The Secondary Arts Curricula in Australia, Canada and Malaysia: Issues of Policy and Culture

  • Sharon Lierse
Part of the Intercultural Studies in Education book series (ISE)


The Arts are an integral part of society. They play an important role in our existence and are a way of expressing our thoughts and feelings. The Universal Declaration of Human Rights states: “Everyone has the right to freely participate in the cultural life of the community, to enjoy The Arts and to share in scientific advancement and its benefits” (General Assembly of the United Nations, Universal declaration of human rights. Retrieved from, 1948). How The Arts are taught and represented in the school curriculum is a reflection of their aesthetic values and cultural significance. It is through the subjects of visual art, media art, drama, music and dance that students can express nationalistic and indigenous themes. They can also appreciate an understanding of the world in a unique and creative way. Moreover, The Arts and creativity in schools have become areas of interest in order to best prepare students for a quickly changing and uncertain future (Robinson and Aronica, The element: How finding your passion changes everything. Penguin, London, 2009). The three countries have been selected both for their similarities and differences. Australia is a Commonwealth country, has a population of approximately 24 million and is multi-cultural with English as the dominant language. Likewise, Malaysia is also a Commonwealth country, has a population of 30 million and has three main cultures with Bahasa Melayu as the dominant language. Malaysia’s main religion is Islam and it is a developing country. Canada has a constitutional monarchy with a population of 35 million and is bilingual with English and French provinces. Each country has its own government, unique culture and recognised indigenous populations. The chapter aims to compare and contrast arts policy documents from Australia, Canada and Malaysia and to determine whether they are descriptive or prescriptive. Issues of how their local culture is represented including indigenous nations, as well as global perspective are discussed. Additionally curricula and policy were analysed using Geert Hofstede’s cultural dimensions in which he compared six dimensions to 76 countries ( The research will reveal how there are distinct theoretical and policy differences which have shaped and will continue to impact the future practice of The Arts in schools and societies around the world.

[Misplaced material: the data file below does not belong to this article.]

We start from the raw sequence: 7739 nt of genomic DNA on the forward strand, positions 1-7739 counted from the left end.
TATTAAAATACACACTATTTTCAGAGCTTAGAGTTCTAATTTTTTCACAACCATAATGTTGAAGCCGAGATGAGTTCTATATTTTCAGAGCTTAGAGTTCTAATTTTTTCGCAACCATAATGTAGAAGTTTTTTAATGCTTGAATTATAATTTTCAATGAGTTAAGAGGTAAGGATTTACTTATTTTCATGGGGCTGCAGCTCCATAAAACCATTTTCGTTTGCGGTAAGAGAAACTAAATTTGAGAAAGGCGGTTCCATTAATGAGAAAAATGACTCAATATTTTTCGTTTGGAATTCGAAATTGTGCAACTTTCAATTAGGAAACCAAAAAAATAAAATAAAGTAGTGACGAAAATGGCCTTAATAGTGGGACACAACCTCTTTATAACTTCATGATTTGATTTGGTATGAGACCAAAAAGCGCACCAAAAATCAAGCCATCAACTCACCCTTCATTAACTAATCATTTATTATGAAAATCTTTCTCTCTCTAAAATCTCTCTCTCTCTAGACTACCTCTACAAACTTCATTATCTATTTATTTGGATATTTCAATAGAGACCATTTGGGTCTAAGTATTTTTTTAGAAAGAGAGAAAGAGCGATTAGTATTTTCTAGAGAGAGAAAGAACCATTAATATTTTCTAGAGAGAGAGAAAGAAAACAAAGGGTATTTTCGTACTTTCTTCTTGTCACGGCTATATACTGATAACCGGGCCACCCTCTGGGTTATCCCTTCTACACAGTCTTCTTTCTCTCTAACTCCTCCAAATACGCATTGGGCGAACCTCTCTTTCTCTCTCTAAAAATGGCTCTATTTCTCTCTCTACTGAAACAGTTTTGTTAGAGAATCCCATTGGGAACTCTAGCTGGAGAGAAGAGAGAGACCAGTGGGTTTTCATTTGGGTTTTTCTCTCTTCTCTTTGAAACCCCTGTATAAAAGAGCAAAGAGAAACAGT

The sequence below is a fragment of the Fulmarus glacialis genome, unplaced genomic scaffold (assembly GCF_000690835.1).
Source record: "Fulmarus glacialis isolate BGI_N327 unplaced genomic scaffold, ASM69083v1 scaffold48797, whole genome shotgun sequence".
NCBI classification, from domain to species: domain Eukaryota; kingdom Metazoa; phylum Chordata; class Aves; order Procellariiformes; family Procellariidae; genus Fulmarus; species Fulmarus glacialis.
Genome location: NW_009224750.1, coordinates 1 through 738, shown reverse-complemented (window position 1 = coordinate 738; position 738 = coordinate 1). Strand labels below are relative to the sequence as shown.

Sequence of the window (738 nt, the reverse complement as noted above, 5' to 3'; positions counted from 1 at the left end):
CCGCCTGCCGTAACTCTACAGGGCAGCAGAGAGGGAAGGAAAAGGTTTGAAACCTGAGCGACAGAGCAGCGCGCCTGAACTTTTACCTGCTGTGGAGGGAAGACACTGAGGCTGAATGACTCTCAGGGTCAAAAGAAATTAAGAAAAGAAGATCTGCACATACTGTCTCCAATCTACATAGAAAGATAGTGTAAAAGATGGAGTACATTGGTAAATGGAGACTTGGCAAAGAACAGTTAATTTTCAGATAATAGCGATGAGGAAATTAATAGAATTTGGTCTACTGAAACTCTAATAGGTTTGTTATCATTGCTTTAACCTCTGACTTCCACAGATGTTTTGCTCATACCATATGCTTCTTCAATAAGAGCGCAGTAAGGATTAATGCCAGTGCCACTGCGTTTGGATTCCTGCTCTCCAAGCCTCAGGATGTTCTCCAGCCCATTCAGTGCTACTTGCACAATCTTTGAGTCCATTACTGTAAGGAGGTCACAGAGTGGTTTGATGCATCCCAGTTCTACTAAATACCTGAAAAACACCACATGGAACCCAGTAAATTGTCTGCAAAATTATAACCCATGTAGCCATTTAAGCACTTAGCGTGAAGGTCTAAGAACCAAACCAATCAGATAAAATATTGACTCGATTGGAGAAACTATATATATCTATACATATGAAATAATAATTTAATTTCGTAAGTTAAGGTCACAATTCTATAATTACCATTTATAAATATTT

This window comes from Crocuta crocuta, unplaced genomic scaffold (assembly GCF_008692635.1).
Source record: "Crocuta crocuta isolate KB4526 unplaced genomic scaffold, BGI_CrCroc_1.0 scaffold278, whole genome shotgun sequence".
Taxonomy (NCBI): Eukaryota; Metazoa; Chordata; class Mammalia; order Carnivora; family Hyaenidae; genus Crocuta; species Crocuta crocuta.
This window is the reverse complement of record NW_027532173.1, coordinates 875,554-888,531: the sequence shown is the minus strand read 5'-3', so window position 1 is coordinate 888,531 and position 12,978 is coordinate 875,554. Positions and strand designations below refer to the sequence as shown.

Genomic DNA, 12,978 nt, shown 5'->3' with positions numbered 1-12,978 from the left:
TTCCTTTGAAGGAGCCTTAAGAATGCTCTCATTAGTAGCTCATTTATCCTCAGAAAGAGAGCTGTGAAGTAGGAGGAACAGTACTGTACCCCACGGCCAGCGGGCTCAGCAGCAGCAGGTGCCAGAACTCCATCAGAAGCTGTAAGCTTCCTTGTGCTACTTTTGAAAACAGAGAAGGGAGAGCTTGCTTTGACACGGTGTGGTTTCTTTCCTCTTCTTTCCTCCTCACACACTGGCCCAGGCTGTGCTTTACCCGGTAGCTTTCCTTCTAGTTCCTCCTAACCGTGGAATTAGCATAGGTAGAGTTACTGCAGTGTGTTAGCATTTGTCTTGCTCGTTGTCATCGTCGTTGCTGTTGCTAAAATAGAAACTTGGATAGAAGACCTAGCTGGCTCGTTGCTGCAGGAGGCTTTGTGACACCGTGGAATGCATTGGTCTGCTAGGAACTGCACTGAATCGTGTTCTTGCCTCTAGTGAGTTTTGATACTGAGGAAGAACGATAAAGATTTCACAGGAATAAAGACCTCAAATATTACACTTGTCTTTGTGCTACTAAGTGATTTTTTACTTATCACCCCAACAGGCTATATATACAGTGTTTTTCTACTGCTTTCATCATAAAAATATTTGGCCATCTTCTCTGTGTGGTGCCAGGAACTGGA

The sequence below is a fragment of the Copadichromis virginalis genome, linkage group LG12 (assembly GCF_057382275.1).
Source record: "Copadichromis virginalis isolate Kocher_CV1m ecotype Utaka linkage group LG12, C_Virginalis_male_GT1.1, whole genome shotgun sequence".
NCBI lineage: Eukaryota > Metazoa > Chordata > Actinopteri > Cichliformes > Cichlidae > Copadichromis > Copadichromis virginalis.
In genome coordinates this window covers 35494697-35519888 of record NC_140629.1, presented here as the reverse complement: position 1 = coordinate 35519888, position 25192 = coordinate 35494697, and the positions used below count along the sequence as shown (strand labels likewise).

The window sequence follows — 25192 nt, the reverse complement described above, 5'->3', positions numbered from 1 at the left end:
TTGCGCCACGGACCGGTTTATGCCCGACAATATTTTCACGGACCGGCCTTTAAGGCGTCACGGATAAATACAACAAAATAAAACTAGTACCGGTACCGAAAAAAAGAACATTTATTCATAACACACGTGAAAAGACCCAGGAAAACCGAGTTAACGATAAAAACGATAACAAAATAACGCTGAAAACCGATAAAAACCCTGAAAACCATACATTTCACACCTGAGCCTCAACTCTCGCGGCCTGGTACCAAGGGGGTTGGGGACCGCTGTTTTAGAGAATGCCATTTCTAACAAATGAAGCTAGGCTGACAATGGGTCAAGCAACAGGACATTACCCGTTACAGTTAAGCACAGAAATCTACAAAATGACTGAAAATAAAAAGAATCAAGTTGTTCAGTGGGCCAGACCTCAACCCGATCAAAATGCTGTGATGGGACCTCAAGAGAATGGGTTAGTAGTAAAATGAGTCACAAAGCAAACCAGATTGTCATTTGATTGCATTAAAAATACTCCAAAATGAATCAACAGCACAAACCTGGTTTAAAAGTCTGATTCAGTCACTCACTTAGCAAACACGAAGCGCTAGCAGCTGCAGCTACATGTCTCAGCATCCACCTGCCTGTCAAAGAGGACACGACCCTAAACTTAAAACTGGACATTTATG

1. Australian Bureau of Statistics. (2017). Population clock. Retrieved from
  2. Australian Curriculum, Assessment and Reporting Authority. (2011). The Arts. In Shape of the Australian curriculum: The Arts. Retrieved from
  3. Australian Curriculum, Assessment and Reporting Authority. (2016). The Arts. Retrieved from
  4. Cameron A. E. (1969). The class teaching of music in secondary schools in Victoria 1905–1955: An investigation into the major influences affecting the development of music as a class syllabus in Victorian Secondary Schools. Unpublished masters thesis, The University of Melbourne, Melbourne.Google Scholar
  5. Canada. (2016). In Wikipedia. Retrieved from
  6. General Assembly of the United Nations. (1948). Universal declaration of human rights. Retrieved from
  7. Hofstede, G. (2016). National culture. Retrieved from
  8. Hofstede, G., Hofstede, G. J., & Minkov, M. (2010). Cultures and organizations: Intercultural cooperation and its importance for survival. New York: McGraw Hill.Google Scholar
  9. Human Development Index. (2016). In Wikipedia. Retrieved from
  10. Kementerian Pendidikan Malaysia. (2015). Kurikulum Standard Sekolah Menengah Pendidikan Muzik Dokumen Standard Kurikulum dan Pentaksiran. Retrieved from
  11. Malaysia. (2016). In Wikipedia. Retrieved from
  12. Ministerial Council on Education, Employment, Training and Youth Affairs. (2008). Melbourne declaration of educational goals for young Australians. Retrieved from
  13. Ministry of Education. (2009a). Ontario curriculum: Elementary. The Arts. Retrieved from
  14. Ministry of Education. (2009b). Ontario curriculum: Grades 9 and 10. The Arts. Retrieved from
  15. Ministry of Education. (2009c). Ontario curriculum: Grades 11 and 12. The arts. Retrieved from
  16. Ministry of Education. (2016). Annual education blueprint 2013–2025. Retrieved from
  17. Robinson, K., & Aronica, L. (2009). The element: How finding your passion changes everything. London: Penguin.Google Scholar
  18. Victorian Parliamentary Papers. (1972). Education Act. Retrieved from

Copyright information

© The Author(s) 2018

Authors and Affiliations

  • Sharon Lierse
    • 1
  1. 1.Charles Darwin UniversityMelbourneAustralia

Personalised recommendations